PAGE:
The ANC might have pulled a last-minute stop to avert a widely anticipated court interdict and protest action on Thursday morning against the proceedings of its policy conference, but it now faces the bigger battle to ensure that it emerges united from this conference, despite contrasting views on issues such as its step-aside policy.
Two of the biggest provinces, KwaZulu-Natal and Limpopo, are leading the charge to have the step-aside rule scrapped after making declarations at the provincial conference and provincial general council, respectively.
The step-aside rule requires that those who are charged with serious crimes, such as corruption, murder and rape, are removed from their positions until the conclusion of their cases.
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City Press has learnt that ANC employees were initially contemplating interdicting the organisation from hosting the policy conference, which started with the presidential gala dinner on Wednesday and is scheduled to end on Sunday.
Among the top lawyers they approached to represent them was Advocate Dali Mpofu.
However, in a bid to avert the embarrassment of the protests which had started earlier in the week, the party paid all its unpaid employees their June salaries on Thursday, with a promise to pay the July salaries after the policy conference.
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While the party’s national working committee was meeting on Tuesday evening to discuss the final preparations for the conference, the employees’ steering committee was also meeting to discuss the programme of action to disrupt the conference through the court and protests.
Despite receiving their salaries, some employees proceeded to picket outside the delegates’ accreditation centre in Turffontein, Johannesburg, on Thursday. The employees were demanding to be paid their July salaries as a matter of urgency.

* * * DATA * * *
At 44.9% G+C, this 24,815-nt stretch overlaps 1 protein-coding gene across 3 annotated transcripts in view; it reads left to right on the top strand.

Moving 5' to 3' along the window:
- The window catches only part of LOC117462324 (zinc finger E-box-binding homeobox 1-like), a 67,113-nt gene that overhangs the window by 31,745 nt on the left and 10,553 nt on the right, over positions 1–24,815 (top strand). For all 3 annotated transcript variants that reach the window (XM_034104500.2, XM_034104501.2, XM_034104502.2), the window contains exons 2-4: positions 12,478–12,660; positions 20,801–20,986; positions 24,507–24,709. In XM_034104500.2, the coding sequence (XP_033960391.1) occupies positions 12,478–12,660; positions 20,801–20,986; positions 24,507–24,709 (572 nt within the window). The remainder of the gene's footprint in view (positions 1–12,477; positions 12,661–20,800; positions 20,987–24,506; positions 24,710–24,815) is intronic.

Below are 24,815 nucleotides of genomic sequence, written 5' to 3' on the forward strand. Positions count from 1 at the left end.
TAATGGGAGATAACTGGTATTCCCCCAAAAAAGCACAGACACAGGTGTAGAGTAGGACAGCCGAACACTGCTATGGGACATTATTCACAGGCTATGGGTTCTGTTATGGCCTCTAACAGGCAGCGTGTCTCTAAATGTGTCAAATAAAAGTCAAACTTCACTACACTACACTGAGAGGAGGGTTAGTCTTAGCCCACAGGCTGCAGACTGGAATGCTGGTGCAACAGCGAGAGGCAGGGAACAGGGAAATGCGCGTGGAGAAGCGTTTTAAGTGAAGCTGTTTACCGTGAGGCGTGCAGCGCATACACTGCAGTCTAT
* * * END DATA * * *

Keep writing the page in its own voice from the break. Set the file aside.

As President Cyril Ramaphosa was addressing guests during the presidential gala dinner on Wednesday night, the staff protested outside.
ANC spokesperson Pule Mabe told the media that the party was doing everything to raise funds so that staff salaries would be paid. He said the issue of salaries, raised by staff members, was being addressed not because of the policy conference, but because it involved people’s livelihoods.
Mabe said there was nothing that suggested that the conference wouldn’t happen, because they had planned and prepared on time.
He promised tight security around the area to avoid the entry of nonaccredited delegates.
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With the police visibility in the area, no nonaccredited person was allowed to come close to the conference centre at the Nasrec expo centre.
The party is expected to debate, among other issues, the controversial step-aside rule.
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Despite having its treasurer, Mandla Msibi, facing serious crimes of murder and attempted murder, Mpumalanga has reaffirmed its support for the step-aside rule.
The party will also discuss organisational renewal, economic and social transformation, ways to combat state capture and corruption, gender equity, and emancipation of women.